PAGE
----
A set of principles for how I go about things, especially for work. Nothing here is particularly original, just an attempt to identify approaches that have been meaningful and helpful to me. The descriptions are a bit thin and self-describing at the moment and for that I apologise—the hope is to expand and clarify them over time.


1: Be Deliberate

“We must not drift or lie at anchor” — Oliver Wendell Holmes

Be aware, be thoughtful—it can be tiring, but is always worth it. Don’t accept doing things because they’re always done that way, or blindly coasting along without looking at the world. Be thoughtful about decisions and their effects. This is a meta-principle, insofar as being principled requires deliberate, intentional thinking.

2: Make Excellence A Habit

“We are what we repeatedly do. Excellence, then, is not an act, but a habit” — Will Durant

Excellence is built on habit, not on the myth of talent. The quality and value of things rests on a commitment to ongoing improvement. Set high standards in yourself and others, chase perfection, be candid and humble when they are not met.

3: Solve Real Problems

“People don’t want to buy a quarter-inch drill” — Theodore Levitt.

Focus on the important problems you and other people have, be motivated to solve them. Avoid defining the importance of a problem by how convenient the solution is. Invent with the outcome in mind for the good of others and aim to build useful solutions.

4: Think Big, Start Small, Act Fast

“A journey of a thousand miles begins with a single step” — Tao Te Ching.

Narrow visions are self-fulfilling. A predictor of success when it comes to making things is starting small and quickly building momentum through frequent iteration—speed is increasingly essential to modern work. Think about the possibilities, outcomes and effects of what might be, what could be. Dream in decades, yearn in years, mean plan in months, work in weeks, deliver in days.

5: Aim For Impact

“Not all work is created equal” — Edmond Lau

Stay effective by applying energy to things that have impact and meaning to you. Look for ways to gain and apply leverage, and tie work back to meaningful outcomes. Value experiments, demos and feedback to confirm what’s being done matters and is directionally correct.

6: Commit And See Things Through

“Anfangen ist leicht, Beharren eine Kunst” (“Starting is easy, persistence is an art”) — German proverb

It’s easy to have a good idea and start an initiative, it’s harder to see it through. Great work requires persistence, determination and optimism—embrace and learn from setbacks. To the extent you can, take ownership and accountability for outcomes. It’s important for others to know someone is all in and truly committed. Anything worth doing need collaboration, trust and support—magic happens when people believe in each other.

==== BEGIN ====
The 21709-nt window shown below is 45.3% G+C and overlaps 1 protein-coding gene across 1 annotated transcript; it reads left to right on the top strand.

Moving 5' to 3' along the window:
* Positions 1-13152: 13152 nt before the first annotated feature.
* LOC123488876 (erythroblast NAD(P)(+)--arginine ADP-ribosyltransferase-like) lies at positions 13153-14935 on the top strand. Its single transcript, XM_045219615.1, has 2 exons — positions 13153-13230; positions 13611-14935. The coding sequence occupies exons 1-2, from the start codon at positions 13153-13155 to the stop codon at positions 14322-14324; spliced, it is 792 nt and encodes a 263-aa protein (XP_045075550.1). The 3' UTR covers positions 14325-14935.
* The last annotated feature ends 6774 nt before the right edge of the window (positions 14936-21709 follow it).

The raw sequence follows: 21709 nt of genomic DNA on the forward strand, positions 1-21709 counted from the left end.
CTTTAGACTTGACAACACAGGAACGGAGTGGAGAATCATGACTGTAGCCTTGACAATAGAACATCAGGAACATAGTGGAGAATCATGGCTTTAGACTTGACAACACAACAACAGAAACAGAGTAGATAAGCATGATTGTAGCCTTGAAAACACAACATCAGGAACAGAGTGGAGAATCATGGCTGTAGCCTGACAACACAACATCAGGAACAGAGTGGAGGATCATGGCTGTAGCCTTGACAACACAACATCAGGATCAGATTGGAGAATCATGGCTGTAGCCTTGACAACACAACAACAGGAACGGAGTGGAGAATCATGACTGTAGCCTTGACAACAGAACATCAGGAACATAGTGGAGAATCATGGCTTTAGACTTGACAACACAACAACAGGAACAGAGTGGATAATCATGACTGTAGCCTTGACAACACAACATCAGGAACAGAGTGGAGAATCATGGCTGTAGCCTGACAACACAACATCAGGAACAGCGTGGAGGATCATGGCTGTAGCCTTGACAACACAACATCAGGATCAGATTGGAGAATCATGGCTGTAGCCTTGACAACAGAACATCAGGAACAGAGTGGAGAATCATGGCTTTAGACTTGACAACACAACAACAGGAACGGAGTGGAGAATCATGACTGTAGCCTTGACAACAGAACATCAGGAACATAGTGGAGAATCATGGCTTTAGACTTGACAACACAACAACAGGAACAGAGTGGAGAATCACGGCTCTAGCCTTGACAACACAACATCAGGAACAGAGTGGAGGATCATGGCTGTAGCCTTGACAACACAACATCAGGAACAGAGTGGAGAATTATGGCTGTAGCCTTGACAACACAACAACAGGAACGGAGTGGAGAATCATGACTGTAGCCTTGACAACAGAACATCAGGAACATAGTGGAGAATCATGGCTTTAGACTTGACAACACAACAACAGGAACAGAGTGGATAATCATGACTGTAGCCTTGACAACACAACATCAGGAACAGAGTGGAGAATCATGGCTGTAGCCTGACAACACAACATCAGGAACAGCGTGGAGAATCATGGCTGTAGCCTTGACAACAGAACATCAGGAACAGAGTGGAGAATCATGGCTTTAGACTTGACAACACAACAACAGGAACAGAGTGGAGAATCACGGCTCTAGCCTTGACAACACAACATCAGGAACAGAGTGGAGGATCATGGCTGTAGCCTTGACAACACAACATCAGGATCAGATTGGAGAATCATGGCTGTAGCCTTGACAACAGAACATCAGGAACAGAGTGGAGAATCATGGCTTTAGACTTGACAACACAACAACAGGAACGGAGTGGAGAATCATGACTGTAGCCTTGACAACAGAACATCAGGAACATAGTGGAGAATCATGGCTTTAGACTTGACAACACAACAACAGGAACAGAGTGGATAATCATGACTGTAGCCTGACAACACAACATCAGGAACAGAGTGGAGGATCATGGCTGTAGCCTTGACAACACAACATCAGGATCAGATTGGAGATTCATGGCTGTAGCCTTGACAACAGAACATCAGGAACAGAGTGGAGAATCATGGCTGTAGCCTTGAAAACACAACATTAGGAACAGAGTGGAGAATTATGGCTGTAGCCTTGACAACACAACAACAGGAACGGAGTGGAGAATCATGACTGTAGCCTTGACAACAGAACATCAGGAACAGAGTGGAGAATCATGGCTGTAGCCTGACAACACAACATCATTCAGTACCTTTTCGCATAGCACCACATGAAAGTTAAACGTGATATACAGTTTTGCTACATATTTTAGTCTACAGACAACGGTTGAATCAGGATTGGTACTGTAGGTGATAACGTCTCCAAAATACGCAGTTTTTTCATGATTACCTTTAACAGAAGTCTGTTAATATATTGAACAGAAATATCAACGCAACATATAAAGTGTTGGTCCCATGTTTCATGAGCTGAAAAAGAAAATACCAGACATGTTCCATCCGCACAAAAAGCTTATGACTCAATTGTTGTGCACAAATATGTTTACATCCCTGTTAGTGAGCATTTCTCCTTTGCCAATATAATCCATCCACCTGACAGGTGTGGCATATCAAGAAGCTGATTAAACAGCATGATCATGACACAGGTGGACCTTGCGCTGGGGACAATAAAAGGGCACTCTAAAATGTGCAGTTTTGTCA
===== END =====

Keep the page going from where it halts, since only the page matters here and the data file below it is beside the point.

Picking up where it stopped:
7: Trust Then Verify

"Доверяй, но проверяй" (“Doveryai, no Proveryai”) — Russian proverb

Trust people to have good judgment and act for the good of others—many decisions can be made and adjusted easily, and don’t need agreement in abundance. Care about details, be systematic in checking and verifying what you and others are doing is working. Be determined about making progress towards good outcomes.

8: Advanced And Acceptable

“Good design makes a product understandable” — Dieter Rams

Success and service depends on the ability of others to use and benefit from what we make. Design for ease of use and affordance for others. Combine innovation with familiarity and place importance on simple ideas, processes and approaches.

9: Be Curious

“We're born with a curiosity about the universe.” — Kip Thorne

Any idea or approach could be wrong, vulnerable or provisional. Start by seeking to understand how you’d know and find out something is likely to be true, useful or worthwhile. Prefer to look at reality flexibly—take an empirical evidence based approach over idealism and dogmatism. To grow and develop, illuminate beliefs and biases.

10: Be Systematic

“If the facts don’t hang together on a latticework of theory, you don’t have them in a usable form.”—Charlie Munger

Develop models of systems to assess how they work, to provide clarity and intuition, and to inform decision and action. When needed, reason back from first principles. Different models and frameworks are useful in different circumstances; using multiple models can provide insight and understanding.